10 February 2021


Full Report: Algeria


  • Government will likely approve hydrocarbon law by end of March as pressure increases to boost growth and attract investment
  • New rules will prompt greater investment in oil and gas sector but impact of COVID-19 will continue to depress economic growth
  • Expansion of hydrocarbon sector will limit incentives to diversify economy and reduce dependency on oil revenues in longer term



Football fans stormed the offices of state-owned oil company Sonatrach on 1 February, following the poor performance of MC Alger football club and comments by the team’s coach that Sonatrach, which owns the team, had not paid players’ wages for seven months. Separately, two days earlier, Energy Minister Abdelmadjid Attar vowed that the long-awaited hydrocarbon law, which is expected to raise foreign investment in the oil and gas sector, would be approved by the end of the first quarter of 2021.


Algeria’s oil production declined to around 1 million barrels per day (bpd) in early 2020, from a peak of 1.4 million bpd in 2008. Hydrocarbons accounts for more than 90% of the country’s total exports and the decline, combined with low global oil prices, has significantly reduced government revenues. In turn, this has limited government spending at a time when restrictions imposed to halt the spread of the coronavirus (COVID-19) have depressed economic growth. The hydrocarbon law, proposed in 2019, is intended to encourage foreign investment to develop the oil and gas sector, but political instability in the wake of the protest movement delayed its implementation. Attar, however, has made implementing it a priority since he took over the energy portfolio in June last year.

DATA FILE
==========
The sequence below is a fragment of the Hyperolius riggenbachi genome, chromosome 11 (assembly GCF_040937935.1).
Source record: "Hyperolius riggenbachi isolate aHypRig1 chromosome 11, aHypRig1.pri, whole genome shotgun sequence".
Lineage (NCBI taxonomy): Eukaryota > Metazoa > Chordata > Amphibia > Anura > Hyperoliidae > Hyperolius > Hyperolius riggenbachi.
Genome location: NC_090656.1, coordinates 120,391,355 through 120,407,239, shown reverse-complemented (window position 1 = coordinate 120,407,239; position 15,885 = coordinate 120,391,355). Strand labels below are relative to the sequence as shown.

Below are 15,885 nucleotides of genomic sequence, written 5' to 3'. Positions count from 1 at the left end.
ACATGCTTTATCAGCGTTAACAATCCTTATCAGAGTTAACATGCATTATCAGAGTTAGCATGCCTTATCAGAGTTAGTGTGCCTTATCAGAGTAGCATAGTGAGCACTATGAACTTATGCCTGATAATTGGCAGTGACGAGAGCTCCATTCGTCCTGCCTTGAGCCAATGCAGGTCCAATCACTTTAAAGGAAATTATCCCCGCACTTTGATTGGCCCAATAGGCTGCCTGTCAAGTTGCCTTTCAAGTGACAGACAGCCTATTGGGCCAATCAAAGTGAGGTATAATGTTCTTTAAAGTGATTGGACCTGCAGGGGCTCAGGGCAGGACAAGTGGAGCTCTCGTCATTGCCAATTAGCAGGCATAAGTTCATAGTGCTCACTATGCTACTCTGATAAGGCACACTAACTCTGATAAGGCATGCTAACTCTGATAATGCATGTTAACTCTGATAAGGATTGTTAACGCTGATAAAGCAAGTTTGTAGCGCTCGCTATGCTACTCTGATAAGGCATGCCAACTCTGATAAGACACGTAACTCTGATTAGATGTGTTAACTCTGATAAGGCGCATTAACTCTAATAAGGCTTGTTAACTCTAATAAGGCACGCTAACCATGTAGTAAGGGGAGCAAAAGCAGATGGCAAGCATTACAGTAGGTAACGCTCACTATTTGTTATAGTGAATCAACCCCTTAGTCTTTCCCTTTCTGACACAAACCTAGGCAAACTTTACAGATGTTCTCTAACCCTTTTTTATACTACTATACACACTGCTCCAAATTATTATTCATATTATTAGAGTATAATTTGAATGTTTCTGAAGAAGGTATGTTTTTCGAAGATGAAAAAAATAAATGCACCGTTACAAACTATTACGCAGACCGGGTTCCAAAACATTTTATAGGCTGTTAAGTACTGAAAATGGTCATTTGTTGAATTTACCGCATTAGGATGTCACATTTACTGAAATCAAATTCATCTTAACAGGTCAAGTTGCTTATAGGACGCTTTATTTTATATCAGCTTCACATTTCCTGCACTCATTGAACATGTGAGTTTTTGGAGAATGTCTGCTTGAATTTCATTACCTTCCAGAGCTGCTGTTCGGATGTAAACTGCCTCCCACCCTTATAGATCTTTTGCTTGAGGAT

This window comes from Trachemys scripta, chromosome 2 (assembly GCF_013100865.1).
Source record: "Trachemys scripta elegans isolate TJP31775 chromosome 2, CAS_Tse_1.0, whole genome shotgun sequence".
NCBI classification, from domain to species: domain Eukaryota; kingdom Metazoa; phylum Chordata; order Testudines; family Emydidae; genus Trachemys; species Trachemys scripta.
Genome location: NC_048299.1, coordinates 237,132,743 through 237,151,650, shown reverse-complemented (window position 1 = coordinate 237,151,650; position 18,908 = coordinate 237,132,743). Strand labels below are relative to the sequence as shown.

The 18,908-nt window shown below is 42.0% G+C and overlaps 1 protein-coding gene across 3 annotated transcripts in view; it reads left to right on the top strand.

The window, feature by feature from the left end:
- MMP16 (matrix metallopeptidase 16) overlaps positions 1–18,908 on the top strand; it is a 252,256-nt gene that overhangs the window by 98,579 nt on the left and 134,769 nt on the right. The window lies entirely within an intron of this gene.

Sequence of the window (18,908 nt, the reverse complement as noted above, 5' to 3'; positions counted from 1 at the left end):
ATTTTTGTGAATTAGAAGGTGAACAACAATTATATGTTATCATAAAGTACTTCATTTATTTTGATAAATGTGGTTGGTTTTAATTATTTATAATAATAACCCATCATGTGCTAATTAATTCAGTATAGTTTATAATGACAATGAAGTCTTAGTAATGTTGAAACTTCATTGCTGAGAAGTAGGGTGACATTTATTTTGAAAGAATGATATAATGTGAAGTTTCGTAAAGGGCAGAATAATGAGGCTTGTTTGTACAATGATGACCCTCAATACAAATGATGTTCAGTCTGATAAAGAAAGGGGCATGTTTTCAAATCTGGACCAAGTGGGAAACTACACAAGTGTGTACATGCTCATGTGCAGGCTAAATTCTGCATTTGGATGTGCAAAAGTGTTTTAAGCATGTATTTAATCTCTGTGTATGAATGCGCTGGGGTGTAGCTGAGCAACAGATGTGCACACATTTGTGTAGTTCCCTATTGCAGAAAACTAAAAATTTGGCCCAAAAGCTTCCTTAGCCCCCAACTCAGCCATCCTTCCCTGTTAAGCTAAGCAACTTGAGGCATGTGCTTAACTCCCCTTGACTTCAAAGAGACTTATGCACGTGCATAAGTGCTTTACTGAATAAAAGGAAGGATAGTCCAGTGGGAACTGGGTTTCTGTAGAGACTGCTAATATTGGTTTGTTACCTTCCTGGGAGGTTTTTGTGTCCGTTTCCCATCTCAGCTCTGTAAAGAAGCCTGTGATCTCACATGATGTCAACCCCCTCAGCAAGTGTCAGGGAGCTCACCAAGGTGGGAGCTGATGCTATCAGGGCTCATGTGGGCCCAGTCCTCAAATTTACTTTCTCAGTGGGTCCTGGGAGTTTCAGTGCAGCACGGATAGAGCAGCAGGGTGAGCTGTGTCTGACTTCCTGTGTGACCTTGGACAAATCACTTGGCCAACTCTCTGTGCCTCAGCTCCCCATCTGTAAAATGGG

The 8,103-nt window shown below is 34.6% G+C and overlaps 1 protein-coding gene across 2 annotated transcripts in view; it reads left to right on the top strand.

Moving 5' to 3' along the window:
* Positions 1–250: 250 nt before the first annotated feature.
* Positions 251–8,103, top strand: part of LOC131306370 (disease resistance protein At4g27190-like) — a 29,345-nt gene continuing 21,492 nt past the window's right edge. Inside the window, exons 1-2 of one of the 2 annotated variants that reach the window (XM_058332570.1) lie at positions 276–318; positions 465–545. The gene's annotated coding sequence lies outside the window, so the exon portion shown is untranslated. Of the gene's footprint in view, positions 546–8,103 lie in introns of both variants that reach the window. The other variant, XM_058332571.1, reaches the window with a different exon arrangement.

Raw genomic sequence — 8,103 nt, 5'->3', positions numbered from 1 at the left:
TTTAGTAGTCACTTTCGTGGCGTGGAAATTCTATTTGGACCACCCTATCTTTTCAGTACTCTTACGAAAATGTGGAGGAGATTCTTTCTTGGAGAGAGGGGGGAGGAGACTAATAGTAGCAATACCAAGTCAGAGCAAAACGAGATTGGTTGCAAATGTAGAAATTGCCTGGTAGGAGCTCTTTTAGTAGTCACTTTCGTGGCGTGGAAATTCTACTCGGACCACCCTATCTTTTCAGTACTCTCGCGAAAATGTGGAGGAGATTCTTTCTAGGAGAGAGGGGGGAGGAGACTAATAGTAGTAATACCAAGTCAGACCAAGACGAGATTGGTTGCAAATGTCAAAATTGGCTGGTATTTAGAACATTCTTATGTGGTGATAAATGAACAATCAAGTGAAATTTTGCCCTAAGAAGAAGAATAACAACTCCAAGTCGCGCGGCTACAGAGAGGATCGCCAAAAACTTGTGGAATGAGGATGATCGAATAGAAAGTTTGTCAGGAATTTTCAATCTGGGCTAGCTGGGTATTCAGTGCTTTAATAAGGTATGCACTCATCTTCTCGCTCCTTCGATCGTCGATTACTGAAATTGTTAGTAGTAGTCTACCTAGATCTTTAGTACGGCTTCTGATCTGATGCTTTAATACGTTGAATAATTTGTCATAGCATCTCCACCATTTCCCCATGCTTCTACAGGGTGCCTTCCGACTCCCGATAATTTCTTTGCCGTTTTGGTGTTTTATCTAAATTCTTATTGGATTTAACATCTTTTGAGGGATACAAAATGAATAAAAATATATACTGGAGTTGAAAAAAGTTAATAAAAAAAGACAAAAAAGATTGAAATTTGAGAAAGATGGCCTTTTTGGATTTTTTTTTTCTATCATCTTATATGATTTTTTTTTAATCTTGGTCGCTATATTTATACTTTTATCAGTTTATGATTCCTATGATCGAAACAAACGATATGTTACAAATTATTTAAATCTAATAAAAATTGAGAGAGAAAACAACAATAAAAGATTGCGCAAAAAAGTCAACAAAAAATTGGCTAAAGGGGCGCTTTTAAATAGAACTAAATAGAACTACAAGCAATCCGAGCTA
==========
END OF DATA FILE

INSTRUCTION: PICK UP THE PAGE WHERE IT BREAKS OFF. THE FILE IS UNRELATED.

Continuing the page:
Algeria: Chart illustrating Algeria’s daily curde oil production. Source: OPEC.


The 2019 law eliminates bureaucratic hurdles, reduces administrative costs for foreign investors and reduces taxes on exploration operations. It introduces production sharing arrangements and expands contracts for partnering with Sonatrach, though it continues to limit foreign companies to minority stakes. These changes should make Algeria’s oil and gas sector more attractive to foreign companies and indeed the government has signed a series of memorandums of understanding with oil companies in recent months. The government will hope that highlighting these successes and underlining its efforts to attract foreign investment weakens the protest movement by appealing to some within it, and wins back some popular support at a time when much of the population is experiencing economic hardship.


The government will prioritise moves to boost the economy, including efforts to attract foreign investment to the oil and gas sector, making it likely Attar will make good on his promise to have the hydrocarbon law approved by the end of March. That said, although the reforms will prompt greater interest from foreign companies, it will take time for new projects to mature and come online, while the impact of COVID-19 will continue to depress economic growth, particularly if the government’s vaccine rollout remains slow. As a result, economic grievances will continue to fuel anti-government sentiment in the coming months, ensuring sporadic protests will continue, albeit without a return to the previous level of demonstrations. Meanwhile, the planned expansion of the hydrocarbon sector will limit incentives to diversity the economy, which the government will need to do if it is to reduce its dependency on oil and gas revenues in the longer term.

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